In my management traineeship, I started as an associate producer and supported a producer on daily management tasks. After a few months, I was given the opportunity to be a producer for creative projects, which encompasses a lot of planning, people management and communication as I was responsible for the communication between our teams and the clients.
Daphne and her colleagues at Virtuos Paris
What’s a typical work day like for you, and what do you like most working as a management trainee?
A typical work day for me as a producer would include morning daily meetings with my team in Paris, other Virtuos studios in Asia, and syncing with clients in North America in the afternoon. In this role, I learnt a lot about the game development process and the core functions needed to create a fun experience. Video game conception is a human story, and you can meet a lot of talented people in production. I made great memories with the people I met at the Paris studio, and with those whom I worked with in Dublin, Xi’an, and Ho Chi Minh.
I love that each project is different in nature – technology is moving fast, and the learning never stops.
In October, I transitioned from my role as a producer to joining Virtuos’ finance department as a financial analyst. I’m looking forward to seeing what kind of new adventures await me, with this rotation!
Share with us a little about your personal life. What do you normally do to relax after work?
I’ve been practicing CrossFit for three years now, and I still regularly train after work and whenever I have free time. I’m also quite a cat person, and have two beautiful cats who live with my parents. As I’ve moved out, I make it a point to visit them (and my parents, of course!) to give them cuddles during the weekend.
Do you have a favorite game, or game genre?
My favorite genre of games is single player action-adventure. I fell in love with this genre as it is like reading a book, except I could explore and see the beautiful sights as well. I’m a huge fan of the Uncharted saga, and I love Nintendo’s IPs, including Pokemon, Animal Crossing, and Smash Bros. My favourite game right now is Genshin Impact though!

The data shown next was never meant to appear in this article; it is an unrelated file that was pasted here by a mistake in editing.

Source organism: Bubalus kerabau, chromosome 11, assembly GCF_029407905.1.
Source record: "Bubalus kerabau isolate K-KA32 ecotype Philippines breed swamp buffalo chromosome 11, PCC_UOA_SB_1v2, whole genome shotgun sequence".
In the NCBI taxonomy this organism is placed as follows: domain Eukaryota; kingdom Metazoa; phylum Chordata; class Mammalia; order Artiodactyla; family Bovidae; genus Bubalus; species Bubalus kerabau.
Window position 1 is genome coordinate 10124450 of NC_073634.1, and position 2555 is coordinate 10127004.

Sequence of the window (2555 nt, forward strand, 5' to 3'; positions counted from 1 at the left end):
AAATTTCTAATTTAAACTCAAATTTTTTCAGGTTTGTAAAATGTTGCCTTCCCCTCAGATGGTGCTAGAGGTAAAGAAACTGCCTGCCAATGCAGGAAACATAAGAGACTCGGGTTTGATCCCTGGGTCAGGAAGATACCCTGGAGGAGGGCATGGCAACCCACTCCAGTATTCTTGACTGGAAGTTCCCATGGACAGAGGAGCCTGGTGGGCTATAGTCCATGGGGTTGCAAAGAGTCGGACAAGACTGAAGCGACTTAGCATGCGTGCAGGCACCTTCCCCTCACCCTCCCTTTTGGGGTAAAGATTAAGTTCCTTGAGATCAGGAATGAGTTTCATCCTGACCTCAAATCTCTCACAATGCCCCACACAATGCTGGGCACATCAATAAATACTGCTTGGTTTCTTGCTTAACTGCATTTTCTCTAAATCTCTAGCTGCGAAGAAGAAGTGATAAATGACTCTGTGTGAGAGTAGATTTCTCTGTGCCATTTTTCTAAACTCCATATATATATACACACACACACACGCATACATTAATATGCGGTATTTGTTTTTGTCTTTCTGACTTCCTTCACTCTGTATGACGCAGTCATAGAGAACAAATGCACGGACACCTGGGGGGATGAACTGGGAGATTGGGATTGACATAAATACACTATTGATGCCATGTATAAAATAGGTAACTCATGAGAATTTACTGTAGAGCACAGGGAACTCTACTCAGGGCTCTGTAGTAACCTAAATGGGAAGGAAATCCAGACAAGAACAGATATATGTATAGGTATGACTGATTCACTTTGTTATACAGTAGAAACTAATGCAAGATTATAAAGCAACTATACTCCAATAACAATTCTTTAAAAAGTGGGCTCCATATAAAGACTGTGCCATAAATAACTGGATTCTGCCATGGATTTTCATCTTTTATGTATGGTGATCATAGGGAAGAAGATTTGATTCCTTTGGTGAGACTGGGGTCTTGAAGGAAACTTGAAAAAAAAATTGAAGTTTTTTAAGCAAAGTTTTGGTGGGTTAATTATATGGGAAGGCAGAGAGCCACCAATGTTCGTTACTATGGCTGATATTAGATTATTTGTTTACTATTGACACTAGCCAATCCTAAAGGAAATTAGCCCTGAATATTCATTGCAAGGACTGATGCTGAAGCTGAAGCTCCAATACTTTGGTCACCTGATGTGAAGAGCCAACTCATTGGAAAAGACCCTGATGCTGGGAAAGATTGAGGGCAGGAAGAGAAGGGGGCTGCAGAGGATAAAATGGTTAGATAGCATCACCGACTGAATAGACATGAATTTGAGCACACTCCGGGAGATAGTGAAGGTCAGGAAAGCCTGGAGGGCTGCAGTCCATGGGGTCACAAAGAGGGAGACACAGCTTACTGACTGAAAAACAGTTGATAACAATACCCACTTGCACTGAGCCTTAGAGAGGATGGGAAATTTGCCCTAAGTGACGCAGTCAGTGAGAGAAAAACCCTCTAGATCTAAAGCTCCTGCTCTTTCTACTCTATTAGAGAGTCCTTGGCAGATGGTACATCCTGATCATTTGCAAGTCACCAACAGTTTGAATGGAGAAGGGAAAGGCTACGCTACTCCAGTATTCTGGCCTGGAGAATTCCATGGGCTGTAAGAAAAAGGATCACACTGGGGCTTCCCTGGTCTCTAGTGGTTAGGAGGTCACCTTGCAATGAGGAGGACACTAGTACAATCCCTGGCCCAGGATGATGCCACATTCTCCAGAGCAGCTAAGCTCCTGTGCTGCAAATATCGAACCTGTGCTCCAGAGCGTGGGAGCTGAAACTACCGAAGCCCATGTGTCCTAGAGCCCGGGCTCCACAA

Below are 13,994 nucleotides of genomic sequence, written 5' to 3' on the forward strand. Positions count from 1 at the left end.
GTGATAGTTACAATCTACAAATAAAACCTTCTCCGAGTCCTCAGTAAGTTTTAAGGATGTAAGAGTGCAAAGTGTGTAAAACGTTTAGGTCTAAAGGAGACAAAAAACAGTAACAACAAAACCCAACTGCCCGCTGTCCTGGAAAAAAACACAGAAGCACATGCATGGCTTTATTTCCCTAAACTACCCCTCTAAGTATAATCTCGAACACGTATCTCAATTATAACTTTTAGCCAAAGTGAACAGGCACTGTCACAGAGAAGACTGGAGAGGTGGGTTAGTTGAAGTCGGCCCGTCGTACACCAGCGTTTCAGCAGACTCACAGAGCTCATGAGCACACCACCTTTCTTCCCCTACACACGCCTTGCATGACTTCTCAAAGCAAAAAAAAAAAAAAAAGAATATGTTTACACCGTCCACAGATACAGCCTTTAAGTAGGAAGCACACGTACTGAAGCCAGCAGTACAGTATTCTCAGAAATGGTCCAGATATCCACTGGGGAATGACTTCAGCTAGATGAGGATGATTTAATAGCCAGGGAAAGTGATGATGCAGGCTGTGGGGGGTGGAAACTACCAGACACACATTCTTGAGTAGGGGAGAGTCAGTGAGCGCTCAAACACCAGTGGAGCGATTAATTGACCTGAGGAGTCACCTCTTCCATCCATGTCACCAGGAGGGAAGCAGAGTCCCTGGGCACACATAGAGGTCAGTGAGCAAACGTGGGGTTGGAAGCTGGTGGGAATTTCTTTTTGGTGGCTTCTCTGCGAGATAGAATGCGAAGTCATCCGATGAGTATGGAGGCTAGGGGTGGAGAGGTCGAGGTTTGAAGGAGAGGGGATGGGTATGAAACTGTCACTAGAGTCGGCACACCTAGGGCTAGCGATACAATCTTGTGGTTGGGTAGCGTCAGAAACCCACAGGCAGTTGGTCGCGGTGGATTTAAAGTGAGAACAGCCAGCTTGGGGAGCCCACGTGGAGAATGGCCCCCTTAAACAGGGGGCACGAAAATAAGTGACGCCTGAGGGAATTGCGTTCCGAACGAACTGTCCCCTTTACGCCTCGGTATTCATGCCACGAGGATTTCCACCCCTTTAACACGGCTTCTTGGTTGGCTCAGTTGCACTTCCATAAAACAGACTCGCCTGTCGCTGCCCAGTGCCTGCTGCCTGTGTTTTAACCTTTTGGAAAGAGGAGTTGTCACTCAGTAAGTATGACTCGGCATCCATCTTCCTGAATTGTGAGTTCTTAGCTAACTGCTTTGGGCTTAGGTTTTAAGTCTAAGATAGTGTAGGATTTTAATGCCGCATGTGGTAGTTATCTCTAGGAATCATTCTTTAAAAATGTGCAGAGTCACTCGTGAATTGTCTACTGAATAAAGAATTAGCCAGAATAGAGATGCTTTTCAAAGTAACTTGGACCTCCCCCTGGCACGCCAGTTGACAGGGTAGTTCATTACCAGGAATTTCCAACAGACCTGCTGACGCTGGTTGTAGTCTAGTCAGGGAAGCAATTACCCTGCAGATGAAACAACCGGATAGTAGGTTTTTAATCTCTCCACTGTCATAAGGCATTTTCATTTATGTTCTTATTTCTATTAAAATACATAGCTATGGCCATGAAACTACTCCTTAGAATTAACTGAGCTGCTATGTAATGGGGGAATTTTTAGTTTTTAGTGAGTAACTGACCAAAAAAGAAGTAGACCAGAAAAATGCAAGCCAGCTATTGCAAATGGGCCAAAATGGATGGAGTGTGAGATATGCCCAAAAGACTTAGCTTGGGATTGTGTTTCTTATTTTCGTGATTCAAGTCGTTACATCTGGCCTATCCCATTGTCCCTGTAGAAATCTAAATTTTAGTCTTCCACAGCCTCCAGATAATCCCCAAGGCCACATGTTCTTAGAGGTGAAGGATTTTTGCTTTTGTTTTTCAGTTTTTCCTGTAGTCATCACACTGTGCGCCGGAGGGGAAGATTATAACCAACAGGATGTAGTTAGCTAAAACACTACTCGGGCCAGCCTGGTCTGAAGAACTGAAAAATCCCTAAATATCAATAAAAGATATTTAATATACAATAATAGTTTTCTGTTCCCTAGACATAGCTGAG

What do you want to accomplish as someone working in the video game industry?
I want to support our teams and ensure that we’re all having fun, while creating fun experiences for others!
I hope that everyone will enjoy their journey here at Virtuos and feel accomplished at work. As such, we must ensure the best environments for our teams and, most importantly, a safe and creative workspace. As a Women in Games (WIGJ) Ambassador, I want to protect and continuously build this environment with others, which is also Virtuos’ goal. On top of that, I want to foster trust in our teams, so that our members can explore and share their ideas freely. Virtuos is seeing increasingly greater demand for projects – we’ve been partnering talented studios and publishers who are happy to give us ownership in the creative direction of some of their most important project features, because of the excellent work that our teams have been consistently putting out. I believe that this is the result of having a safe and creative work environment, and something that I want to advocate for as someone in this industry.
What advice would you give to someone thinking about joining the video game industry?
There’s a place for everyone in this industry, regardless of your gender or cultural beliefs, whether you’re a hardcore or casual gamer, in production or in corporate functions.
Just like how you can find a game for anyone in the world, there’s always going to be a role you can play in this industry. So come and join us in this adventure!